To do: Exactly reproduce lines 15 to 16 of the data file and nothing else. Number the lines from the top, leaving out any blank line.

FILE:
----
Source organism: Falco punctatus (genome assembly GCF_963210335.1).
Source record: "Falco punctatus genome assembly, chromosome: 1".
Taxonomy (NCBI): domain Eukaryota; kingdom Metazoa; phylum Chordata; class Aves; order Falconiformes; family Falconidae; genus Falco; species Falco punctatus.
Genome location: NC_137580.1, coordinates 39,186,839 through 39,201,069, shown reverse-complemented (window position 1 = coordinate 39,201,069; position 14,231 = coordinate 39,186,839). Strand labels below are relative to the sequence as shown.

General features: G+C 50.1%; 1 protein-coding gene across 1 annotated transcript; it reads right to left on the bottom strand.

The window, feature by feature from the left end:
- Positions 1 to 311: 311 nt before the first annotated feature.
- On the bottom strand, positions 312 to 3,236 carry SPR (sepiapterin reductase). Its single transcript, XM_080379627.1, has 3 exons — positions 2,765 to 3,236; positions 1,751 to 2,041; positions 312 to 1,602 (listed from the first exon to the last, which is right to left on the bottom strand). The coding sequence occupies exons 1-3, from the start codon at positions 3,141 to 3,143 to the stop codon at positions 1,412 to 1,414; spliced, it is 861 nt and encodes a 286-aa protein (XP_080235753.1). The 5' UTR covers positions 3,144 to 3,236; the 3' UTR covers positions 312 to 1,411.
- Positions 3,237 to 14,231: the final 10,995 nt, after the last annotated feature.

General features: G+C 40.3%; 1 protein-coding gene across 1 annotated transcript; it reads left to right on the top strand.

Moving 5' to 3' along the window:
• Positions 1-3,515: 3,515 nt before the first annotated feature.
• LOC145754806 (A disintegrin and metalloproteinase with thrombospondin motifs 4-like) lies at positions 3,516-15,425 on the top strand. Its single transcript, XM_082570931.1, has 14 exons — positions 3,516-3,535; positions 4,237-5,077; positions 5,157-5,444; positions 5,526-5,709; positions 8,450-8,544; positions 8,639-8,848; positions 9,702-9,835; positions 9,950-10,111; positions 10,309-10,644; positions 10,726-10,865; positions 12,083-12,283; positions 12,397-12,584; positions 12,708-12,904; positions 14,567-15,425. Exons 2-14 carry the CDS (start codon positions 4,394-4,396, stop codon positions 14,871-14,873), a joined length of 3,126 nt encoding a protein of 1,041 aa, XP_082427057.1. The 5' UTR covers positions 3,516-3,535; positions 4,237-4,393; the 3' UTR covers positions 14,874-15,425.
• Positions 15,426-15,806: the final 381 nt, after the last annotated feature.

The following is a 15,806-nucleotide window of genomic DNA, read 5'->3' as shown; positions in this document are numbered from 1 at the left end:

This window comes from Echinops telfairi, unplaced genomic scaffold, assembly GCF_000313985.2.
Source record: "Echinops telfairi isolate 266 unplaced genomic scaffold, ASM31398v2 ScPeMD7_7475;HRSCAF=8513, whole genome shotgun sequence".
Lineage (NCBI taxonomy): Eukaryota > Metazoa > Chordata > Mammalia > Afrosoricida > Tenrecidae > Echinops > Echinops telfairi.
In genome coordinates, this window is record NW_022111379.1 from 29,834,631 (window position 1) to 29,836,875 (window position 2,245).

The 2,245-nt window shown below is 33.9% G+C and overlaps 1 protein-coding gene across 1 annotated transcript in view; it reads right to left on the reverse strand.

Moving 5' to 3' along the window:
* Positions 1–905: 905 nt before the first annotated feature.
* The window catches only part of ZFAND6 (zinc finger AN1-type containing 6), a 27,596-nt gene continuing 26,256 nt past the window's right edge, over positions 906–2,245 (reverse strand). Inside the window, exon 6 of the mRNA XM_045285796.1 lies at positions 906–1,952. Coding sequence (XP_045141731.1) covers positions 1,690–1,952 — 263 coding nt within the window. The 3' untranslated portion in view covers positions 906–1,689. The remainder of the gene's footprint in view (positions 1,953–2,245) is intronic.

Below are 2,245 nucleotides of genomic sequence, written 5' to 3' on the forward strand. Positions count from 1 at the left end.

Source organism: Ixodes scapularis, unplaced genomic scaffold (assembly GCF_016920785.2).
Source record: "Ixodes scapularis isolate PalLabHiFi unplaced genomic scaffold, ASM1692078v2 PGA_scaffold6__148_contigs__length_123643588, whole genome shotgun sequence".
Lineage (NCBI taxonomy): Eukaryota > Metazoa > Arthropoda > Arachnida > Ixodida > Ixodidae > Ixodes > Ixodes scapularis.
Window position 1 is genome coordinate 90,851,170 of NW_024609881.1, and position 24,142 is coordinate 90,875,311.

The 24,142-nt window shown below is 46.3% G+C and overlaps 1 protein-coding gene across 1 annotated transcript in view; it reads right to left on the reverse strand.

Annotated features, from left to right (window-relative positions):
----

The following is a 15,806-nucleotide window of genomic DNA, read 5'->3' as shown; positions in this document are numbered from 1 at the left end:

This window comes from Echinops telfairi, unplaced genomic scaffold, assembly GCF_000313985.2.